One of the most anticipated events of the year, the office holiday party is an American workplace tradition that not only celebrates the season but also a full year of hard work. You can let down your guard, socialize and flaunt your winning personality outside of the office, but you can also meet higher ups, network and even wind up with a promotion down the line. Needless to say, making even the tiniest mistake could have consequences for the rest of your career (no pressure!). Here’s what to do (and not do) to successfully navigate your annual holiday office party.
Do: Show up
First thing’s first: go to your office party. It might seem intimidating and often awkward (nothing is worse than being unavoidably stuck in conversation with Bob from accounting), but there are amazing benefits. It’s a great opportunity for networking, getting to know colleagues you always pass in the hallway and a solid way to build relationships. Employees often get ostracized for not going, so show your bosses you’re a dependable team player. And, if that still doesn’t sway you, did we mention open bar and catered food?
Don’t: Casually hook up
While hooking up at the office party can be the most memorable moment of the event, actions can lead to consequences down the line. Hooking up with an office mate has possible disastrous consequences, especially if alcohol is involved, and it could later affect the workspace. If you do make a connection with someone that gets intimate, plan for an actual date in the future. Otherwise, if you do hook up at the holiday office party, keep it seriously discrete.
Do: Dress appropriately
Most holiday party dress codes are casual but still smart. You don’t want to be the most underdressed or overdressed. Find out the dress code (which is usually noted in the invitation), and dress the part, even if it’s a themed party (like “ugly sweater”). Don’t know how to dress? Think about what you typically wear to work and feel free to give it a holiday spin (like a Christmas tie or a red and green blouse). If you’re the boss throwing the event, set a standard with a nicer than normal outfit and remember to set the dress code in the invitation. Nobody –whether the event host or an attendee — wants to feel uncomfortable at the event with the wrong attire, nor do they want to be remembered as making a fashion faux paus.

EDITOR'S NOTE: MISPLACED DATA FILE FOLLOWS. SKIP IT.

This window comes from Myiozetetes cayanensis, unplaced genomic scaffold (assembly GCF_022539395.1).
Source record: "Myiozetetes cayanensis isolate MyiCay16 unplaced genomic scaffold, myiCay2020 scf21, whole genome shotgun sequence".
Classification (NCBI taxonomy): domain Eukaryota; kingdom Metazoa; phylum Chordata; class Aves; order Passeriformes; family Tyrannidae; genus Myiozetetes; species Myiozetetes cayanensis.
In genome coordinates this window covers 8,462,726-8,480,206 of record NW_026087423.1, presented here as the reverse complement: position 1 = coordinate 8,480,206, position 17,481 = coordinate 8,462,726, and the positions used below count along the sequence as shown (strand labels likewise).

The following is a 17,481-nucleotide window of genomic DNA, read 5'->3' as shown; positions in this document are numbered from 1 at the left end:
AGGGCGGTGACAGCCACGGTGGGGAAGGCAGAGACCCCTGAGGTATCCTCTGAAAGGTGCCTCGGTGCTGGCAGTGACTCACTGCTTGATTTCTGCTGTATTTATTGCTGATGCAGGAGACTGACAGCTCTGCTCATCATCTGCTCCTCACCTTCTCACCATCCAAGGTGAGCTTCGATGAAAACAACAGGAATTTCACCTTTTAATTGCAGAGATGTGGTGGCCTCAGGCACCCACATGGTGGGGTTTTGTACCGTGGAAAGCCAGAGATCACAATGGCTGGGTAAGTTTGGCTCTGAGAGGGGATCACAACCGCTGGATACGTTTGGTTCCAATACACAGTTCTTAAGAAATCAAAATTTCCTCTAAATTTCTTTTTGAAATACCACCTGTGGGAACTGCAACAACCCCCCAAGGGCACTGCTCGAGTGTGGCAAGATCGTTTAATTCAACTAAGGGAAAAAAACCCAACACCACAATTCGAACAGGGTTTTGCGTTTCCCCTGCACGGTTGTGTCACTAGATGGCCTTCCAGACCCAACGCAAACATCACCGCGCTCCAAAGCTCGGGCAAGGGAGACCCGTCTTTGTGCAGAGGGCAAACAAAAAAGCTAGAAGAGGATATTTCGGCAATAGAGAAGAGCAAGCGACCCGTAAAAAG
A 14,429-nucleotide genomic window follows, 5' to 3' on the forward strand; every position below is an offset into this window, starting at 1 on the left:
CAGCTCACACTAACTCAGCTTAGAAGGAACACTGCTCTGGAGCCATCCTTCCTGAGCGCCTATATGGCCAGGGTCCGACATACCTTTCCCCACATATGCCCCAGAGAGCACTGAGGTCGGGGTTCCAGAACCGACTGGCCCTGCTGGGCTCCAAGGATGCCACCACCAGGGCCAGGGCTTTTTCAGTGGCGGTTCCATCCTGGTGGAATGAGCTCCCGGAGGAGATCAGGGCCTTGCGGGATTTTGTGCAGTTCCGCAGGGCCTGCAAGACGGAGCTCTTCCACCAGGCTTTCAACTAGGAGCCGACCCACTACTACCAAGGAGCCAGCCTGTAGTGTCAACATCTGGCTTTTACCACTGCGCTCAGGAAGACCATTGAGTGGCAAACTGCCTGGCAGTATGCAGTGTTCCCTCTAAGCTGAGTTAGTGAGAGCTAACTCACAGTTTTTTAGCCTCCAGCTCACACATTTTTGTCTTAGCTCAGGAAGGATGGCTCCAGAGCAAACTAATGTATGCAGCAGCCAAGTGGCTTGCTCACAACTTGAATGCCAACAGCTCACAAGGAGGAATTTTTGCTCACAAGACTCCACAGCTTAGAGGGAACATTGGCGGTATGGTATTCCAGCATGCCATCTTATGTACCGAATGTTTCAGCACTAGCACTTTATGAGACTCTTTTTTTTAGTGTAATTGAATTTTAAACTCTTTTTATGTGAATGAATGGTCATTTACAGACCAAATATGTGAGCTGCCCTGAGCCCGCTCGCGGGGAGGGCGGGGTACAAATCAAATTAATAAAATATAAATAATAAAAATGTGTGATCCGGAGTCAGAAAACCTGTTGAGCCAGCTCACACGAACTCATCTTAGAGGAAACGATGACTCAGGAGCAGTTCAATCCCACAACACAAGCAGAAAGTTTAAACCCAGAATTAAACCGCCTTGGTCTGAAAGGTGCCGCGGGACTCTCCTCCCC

Don’t: Talk politics or religion or work
While you want to get to know your colleagues, you can often strike a sour chord with certain subject matter. Limit or fully avoid more personal conversations that could get heated. It’s also a good idea to avoid talk about work. This isn’t the time or place to vent about the project you’re working on – who knows who may be listening. The holiday office party is a social affair where people just want to have a good time and think about some much-needed time off for the holidays. Ask team members about their family, their holiday plans, their hobbies, etc.
Do: Put away your cell phones!
Nothing is more annoying when you’re directly speaking to someone who is checking their emails on their phone. Colleagues and bosses will find it off-putting when you find technology more important than a casual conversation, so avoid scrolling through Facebook. If you really need to tweet, send a status update or upload photos, just do it when you’re not in conversation.
Don’t: Stick to only colleagues you work with
Take full advantage to meet and socialize with colleagues you don’t know. The benefits are overwhelming, especially if you chat up executives who will remember you for that promotion or members of a different department you occasionally work with. There’s no better time to network and put faces to names, and knowing people on a personal level is advantageous.
The Ultimate Don’t: Get wasted
It almost goes without saying, but just in case you needed a reminder about office party etiquette 101, remember to control your alcohol consumption. Everyone at the party is there to have fun, but don’t forget that these are your colleagues, not your drinking buddies. Once you start to feel a bit beyond buzzed, casually switch to something non-alcoholic like water or soda. After all, no one wants to go through the walk of shame in front of an office full of co-workers.